Last night we took our family for a picnic dinner and a walk by the beach. We let the kids run ahead of us in a sort of relay race, tricking them into staying close. The sun had already set and the breeze was such a relief after the brutal summer we’ve had. I looked to you and said, “I love the life we built together,” and you smiled and said, “I do, too.”
On the drive home, we talked about how nights like this one are the moments memories are built on. Quiet and seemingly insignificant moments you look back on one day realizing they were the good stuff.
You agreed with me, and in my prayers later that night, I thanked God for a spouse who sees me.
Today marks nine years since we exchanged our vows in my childhood church’s sanctuary. A couple of years and a series of renovations later and now that same little sanctuary of our church is unrecognizable. The place we stood when we pledged ourselves to life with each other doesn’t even exist anymore, in a sense.
I can remember our day like it was yesterday. I can still feel the nerves that followed me to our reception dinner so I couldn’t eat a bite of the food we carefully selected to serve our guests. Even though memory is a tricky thing and the noise of life tends to drown out the little details, I still remember.
I remember the colors, the decorations, the flowers, the cake, the fellowship with our friends and loved ones. I remember how my momma cried and the beautiful things my daddy said as he gave me away. Many people said it was the most beautiful wedding they had been to, I’ll never forget that.
But all of that could fade away and fall victim to time’s disregard for sentiment as long as I could just remember the look on your face when you saw me walking toward you on that day.
And in time, I figured out it wasn’t just because of the dress and veil or that I curled my hair instead of throwing it up in a bun like usual.
It was how you made me feel like I was the only girl in the room every day after that. It was how you knew me that day forward at my highest and at my lowest and still loved all of me.
You saw me walking toward you on that day as the woman you accepted as a whole—body, mind, and spirit. Despite her many self-discovered flaws.
I look at our wedding pictures, and it’s impossible not to reflect on all that has changed since then. I look at our polished photos of blushing bride and groom and I think to myself, we were just doe-eyed babies without a clue.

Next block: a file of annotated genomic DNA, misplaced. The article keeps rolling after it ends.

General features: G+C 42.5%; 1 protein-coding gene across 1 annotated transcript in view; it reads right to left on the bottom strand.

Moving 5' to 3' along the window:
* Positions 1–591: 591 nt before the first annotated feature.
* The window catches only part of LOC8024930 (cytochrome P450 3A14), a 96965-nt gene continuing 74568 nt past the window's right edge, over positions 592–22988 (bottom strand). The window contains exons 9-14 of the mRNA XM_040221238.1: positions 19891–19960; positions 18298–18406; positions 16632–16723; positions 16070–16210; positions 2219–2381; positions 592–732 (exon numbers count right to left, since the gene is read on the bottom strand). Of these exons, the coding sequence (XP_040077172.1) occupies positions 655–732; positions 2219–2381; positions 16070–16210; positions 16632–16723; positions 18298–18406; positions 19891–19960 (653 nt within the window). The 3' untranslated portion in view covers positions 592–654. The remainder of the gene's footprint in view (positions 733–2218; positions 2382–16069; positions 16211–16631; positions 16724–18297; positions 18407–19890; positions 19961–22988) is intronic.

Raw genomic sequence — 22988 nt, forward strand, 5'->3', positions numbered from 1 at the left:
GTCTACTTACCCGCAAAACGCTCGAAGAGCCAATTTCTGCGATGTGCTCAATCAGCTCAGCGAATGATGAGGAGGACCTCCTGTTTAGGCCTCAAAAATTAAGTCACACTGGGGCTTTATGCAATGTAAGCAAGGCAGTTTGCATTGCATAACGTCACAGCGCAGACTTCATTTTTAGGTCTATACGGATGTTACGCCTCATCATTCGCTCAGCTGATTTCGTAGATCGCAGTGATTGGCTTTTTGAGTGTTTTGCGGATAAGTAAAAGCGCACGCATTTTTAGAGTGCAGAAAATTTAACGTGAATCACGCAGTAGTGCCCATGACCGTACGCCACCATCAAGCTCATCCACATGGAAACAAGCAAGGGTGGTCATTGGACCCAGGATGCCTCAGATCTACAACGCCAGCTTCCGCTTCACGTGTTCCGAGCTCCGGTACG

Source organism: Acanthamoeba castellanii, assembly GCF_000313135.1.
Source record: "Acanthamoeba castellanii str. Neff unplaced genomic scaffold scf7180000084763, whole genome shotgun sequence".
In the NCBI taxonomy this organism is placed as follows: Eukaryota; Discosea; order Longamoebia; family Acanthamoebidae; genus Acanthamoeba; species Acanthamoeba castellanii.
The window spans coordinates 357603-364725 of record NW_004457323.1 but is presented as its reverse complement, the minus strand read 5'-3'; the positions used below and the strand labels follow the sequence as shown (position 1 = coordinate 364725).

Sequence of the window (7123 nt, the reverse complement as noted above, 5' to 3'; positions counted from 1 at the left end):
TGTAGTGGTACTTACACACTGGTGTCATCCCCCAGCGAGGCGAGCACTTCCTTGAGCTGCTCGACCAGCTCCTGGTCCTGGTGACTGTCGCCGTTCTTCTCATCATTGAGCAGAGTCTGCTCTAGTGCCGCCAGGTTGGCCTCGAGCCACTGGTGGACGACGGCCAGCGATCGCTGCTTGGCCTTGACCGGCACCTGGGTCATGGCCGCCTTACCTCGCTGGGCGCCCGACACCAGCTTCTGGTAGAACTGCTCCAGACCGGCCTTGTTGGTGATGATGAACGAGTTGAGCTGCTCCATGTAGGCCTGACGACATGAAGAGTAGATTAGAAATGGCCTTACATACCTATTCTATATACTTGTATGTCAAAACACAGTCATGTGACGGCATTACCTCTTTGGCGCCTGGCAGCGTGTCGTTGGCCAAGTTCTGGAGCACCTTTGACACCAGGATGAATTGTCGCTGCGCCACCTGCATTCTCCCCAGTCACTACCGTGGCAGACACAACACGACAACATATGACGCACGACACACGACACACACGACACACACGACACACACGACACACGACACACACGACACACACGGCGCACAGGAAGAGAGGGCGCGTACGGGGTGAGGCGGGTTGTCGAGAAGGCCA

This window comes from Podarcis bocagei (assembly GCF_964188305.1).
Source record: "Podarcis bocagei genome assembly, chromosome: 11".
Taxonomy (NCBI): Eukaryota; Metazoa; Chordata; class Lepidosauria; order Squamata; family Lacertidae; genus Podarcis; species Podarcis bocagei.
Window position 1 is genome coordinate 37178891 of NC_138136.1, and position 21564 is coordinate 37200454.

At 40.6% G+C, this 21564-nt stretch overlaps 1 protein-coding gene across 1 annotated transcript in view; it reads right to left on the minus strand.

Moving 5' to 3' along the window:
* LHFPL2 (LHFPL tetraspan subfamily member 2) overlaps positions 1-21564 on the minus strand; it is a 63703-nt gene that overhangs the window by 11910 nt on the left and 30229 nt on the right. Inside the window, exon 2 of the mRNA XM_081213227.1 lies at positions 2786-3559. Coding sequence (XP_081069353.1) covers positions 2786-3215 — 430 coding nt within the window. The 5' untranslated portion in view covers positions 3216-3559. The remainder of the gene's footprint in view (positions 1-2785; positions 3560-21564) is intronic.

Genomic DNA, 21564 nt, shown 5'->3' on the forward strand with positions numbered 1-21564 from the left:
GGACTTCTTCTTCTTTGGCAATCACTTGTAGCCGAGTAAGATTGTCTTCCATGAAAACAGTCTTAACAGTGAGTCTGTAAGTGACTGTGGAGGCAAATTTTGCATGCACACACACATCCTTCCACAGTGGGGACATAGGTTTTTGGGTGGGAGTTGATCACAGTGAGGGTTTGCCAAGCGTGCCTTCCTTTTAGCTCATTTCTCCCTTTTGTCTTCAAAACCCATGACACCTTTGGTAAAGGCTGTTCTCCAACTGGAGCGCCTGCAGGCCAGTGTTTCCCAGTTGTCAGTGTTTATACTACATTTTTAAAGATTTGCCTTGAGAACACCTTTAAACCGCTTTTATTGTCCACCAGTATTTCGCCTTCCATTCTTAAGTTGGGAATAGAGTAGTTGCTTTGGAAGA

Nine years have passed since that day and baby, we’ve been through it.
A couple of years later we decided to try to make a family, and instead, we found ourselves in what felt like an inescapable dark cloud called infertility. I knew you saw me in my pain, unique from your own and yet the same.
Years later we finally got our answers, and now you’re helping me heal my body from an illness I never knew I was fighting. You saw me in my anxious ways and jumped into action as my helpmate.
It wasn’t long before I figured out that there wasn’t anywhere you wouldn’t go with me. There wasn’t any part of me too scary or too hard to love. I find such peace in knowing that.
The way you love me has given me a glimpse of how my Heavenly Father sees me.
And now that we’ve got a few years of parenting under our belts, you see me when the days are long and life gets hard. When I start to feel like I am losing myself in motherhood, you selflessly offer me the chance to see that the girl you fell in love with is never that far off.
As we received the news that my momma was passing from this life, your eyes met mine with tears as you recognized in me the familiar pain of losing a parent. You never lost sight of me in my grief, and you walked with me through it.
So if I had to travel back in time and deliver a message from the future to my younger self on her wedding day, I’d imagine she’d be paralyzed in fear to learn of some of the storms she’d have to weather.
But I’d tell her not to miss this important detail—she’s living out the most important day of her life.
I’d tell her to focus on the man in front of her and the way he’s looking at her right now. I’d tell her that even though life can change in a heartbeat and the best-laid plans will slip through her fingers like the wind, she’s looking at the one thing that’s unchanging, and a God-given love that will get her through it all.
I’d tell her that together you are unstoppable.
I’d stop her in her tracks and tell her to soak up how she feels right now in his gaze.
I’d tell her to remember how it feels to be seen that way. And to get used to it.
Originally published on the author’s blog